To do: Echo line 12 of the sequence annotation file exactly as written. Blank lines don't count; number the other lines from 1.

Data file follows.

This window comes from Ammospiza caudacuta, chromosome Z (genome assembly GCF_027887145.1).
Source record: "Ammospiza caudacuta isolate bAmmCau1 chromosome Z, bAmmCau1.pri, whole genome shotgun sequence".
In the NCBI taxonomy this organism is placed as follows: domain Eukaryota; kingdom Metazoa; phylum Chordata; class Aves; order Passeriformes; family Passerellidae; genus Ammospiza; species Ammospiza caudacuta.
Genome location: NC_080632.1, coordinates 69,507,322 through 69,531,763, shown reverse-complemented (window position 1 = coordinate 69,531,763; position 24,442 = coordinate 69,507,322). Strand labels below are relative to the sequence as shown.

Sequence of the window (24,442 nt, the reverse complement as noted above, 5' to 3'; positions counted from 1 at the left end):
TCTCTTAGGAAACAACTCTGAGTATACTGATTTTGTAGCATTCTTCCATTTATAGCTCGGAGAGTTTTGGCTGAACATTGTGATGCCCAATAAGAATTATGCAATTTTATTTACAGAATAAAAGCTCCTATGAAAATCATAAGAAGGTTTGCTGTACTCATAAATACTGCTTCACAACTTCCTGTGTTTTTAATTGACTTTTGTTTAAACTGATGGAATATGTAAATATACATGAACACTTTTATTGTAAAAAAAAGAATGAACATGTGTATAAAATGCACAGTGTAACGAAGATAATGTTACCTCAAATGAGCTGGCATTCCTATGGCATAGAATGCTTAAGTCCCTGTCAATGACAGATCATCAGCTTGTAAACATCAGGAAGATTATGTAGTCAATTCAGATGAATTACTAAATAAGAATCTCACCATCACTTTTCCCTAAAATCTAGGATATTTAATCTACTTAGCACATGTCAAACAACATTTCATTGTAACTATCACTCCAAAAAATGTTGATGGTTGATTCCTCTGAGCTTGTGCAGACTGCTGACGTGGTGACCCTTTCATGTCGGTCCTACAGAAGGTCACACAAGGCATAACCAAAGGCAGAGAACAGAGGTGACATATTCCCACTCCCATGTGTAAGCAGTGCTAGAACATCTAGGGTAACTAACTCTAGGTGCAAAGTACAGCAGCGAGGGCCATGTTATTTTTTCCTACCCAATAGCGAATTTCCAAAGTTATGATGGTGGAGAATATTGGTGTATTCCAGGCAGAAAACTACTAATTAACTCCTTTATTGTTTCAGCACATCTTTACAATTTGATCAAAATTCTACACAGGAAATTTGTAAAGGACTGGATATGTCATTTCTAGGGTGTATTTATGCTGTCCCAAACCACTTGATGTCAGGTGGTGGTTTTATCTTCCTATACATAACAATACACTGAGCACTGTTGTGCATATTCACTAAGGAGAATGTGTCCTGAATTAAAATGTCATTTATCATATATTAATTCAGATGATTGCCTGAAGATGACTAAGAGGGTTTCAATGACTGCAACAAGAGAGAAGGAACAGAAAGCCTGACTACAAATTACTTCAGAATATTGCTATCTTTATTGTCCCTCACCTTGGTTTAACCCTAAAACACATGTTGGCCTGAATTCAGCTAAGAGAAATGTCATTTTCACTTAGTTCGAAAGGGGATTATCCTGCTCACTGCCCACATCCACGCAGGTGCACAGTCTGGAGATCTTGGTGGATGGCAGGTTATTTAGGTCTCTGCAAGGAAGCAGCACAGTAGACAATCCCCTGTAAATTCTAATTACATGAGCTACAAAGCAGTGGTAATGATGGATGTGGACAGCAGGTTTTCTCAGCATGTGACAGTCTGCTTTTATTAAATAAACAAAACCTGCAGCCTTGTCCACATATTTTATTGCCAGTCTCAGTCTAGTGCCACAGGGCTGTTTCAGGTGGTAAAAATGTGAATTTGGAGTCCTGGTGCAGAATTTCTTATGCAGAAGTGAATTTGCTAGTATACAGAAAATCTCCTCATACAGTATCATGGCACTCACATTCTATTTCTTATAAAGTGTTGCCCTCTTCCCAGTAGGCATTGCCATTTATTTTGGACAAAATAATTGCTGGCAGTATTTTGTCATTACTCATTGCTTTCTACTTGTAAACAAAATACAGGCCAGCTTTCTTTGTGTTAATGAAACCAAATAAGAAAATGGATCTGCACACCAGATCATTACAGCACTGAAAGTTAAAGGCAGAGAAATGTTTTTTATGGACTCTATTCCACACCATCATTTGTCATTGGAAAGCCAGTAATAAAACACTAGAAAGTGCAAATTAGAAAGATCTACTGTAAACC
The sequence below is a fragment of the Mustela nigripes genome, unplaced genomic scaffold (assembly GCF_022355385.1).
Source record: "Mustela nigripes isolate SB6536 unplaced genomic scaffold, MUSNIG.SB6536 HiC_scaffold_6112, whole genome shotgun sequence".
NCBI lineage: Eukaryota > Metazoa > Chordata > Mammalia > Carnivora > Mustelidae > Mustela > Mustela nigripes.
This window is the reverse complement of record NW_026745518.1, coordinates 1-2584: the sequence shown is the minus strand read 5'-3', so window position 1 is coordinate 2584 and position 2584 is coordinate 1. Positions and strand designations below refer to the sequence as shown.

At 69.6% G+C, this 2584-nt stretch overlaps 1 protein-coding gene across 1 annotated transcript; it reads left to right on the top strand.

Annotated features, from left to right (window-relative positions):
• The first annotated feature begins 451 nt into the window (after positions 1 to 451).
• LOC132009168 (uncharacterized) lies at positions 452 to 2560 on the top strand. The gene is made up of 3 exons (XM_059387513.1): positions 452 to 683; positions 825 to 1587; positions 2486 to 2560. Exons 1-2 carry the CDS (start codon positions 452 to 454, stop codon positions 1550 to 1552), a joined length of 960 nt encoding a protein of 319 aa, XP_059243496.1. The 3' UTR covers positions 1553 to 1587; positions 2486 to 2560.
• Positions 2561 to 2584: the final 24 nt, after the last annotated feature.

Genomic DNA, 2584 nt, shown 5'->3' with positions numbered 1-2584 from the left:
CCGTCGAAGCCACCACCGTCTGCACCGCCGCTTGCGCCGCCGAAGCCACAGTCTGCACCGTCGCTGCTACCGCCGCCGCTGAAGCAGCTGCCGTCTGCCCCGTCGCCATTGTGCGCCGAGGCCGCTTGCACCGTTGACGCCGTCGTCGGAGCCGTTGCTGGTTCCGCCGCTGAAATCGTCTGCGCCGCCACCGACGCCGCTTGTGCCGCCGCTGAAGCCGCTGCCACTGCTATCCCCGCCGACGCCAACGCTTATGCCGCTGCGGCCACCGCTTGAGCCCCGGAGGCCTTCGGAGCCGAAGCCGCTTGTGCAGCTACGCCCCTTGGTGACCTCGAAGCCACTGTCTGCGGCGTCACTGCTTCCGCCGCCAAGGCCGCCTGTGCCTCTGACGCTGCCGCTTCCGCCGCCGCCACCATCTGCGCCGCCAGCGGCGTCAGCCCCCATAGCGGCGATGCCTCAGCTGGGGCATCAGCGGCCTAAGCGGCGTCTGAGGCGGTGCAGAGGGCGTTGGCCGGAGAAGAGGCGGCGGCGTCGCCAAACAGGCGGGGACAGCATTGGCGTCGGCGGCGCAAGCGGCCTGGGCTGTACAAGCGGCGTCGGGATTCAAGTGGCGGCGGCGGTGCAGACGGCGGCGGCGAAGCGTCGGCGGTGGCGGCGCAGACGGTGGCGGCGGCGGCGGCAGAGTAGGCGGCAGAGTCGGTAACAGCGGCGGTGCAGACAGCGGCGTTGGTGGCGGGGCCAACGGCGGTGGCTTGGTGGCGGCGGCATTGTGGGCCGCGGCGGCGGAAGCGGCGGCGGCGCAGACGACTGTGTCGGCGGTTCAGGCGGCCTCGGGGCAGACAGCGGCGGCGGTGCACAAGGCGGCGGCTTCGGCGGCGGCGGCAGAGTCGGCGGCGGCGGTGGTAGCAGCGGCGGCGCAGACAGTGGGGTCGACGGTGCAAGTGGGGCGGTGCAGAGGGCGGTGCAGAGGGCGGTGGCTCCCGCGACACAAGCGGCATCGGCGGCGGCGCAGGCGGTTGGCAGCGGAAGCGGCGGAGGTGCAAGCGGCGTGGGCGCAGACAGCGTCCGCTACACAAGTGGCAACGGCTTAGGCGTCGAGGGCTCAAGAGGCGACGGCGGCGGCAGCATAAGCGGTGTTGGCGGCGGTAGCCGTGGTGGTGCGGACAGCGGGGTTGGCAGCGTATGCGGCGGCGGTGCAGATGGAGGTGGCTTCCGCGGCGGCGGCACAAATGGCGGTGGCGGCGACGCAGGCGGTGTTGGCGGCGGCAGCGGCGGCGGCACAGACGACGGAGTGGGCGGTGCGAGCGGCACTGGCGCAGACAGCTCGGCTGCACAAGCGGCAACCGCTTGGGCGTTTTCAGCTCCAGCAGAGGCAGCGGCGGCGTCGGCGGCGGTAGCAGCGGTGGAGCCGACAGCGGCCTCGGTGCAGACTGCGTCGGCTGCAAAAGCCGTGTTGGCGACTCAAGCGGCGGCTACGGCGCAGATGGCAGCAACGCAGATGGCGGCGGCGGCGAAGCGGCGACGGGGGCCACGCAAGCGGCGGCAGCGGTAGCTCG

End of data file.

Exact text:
Annotated features, from left to right (window-relative positions):